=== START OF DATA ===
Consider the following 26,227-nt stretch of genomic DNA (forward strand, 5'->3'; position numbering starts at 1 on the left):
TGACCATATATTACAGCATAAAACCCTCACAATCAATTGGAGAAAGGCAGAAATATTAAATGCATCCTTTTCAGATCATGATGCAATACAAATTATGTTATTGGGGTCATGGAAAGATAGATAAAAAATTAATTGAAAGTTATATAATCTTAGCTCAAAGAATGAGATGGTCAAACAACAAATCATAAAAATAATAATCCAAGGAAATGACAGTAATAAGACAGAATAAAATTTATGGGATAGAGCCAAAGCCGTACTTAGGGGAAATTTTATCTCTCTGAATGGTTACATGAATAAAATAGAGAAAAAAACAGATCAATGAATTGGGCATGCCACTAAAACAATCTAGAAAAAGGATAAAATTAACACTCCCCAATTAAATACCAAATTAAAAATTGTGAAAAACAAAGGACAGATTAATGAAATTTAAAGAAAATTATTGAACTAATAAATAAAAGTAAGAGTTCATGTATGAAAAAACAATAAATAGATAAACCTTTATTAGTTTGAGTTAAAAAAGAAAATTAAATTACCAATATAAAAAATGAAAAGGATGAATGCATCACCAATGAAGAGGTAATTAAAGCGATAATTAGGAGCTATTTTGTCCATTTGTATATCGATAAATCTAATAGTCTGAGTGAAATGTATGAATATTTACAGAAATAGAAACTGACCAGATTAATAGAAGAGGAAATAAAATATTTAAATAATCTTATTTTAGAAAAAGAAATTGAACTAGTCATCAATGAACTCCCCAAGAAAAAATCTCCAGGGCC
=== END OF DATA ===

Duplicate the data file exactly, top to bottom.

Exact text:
Consider the following 26,227-nt stretch of genomic DNA (forward strand, 5'->3'; position numbering starts at 1 on the left):
TGACCATATATTACAGCATAAAACCCTCACAATCAATTGGAGAAAGGCAGAAATATTAAATGCATCCTTTTCAGATCATGATGCAATACAAATTATGTTATTGGGGTCATGGAAAGATAGATAAAAAATTAATTGAAAGTTATATAATCTTAGCTCAAAGAATGAGATGGTCAAACAACAAATCATAAAAATAATAATCCAAGGAAATGACAGTAATAAGACAGAATAAAATTTATGGGATAGAGCCAAAGCCGTACTTAGGGGAAATTTTATCTCTCTGAATGGTTACATGAATAAAATAGAGAAAAAAACAGATCAATGAATTGGGCATGCCACTAAAACAATCTAGAAAAAGGATAAAATTAACACTCCCCAATTAAATACCAAATTAAAAATTGTGAAAAACAAAGGACAGATTAATGAAATTTAAAGAAAATTATTGAACTAATAAATAAAAGTAAGAGTTCATGTATGAAAAAACAATAAATAGATAAACCTTTATTAGTTTGAGTTAAAAAAGAAAATTAAATTACCAATATAAAAAATGAAAAGGATGAATGCATCACCAATGAAGAGGTAATTAAAGCGATAATTAGGAGCTATTTTGTCCATTTGTATATCGATAAATCTAATAGTCTGAGTGAAATGTATGAATATTTACAGAAATAGAAACTGACCAGATTAATAGAAGAGGAAATAAAATATTTAAATAATCTTATTTTAGAAAAAGAAATTGAACTAGTCATCAATGAACTCCCCAAGAAAAAATCTCCAGGGCC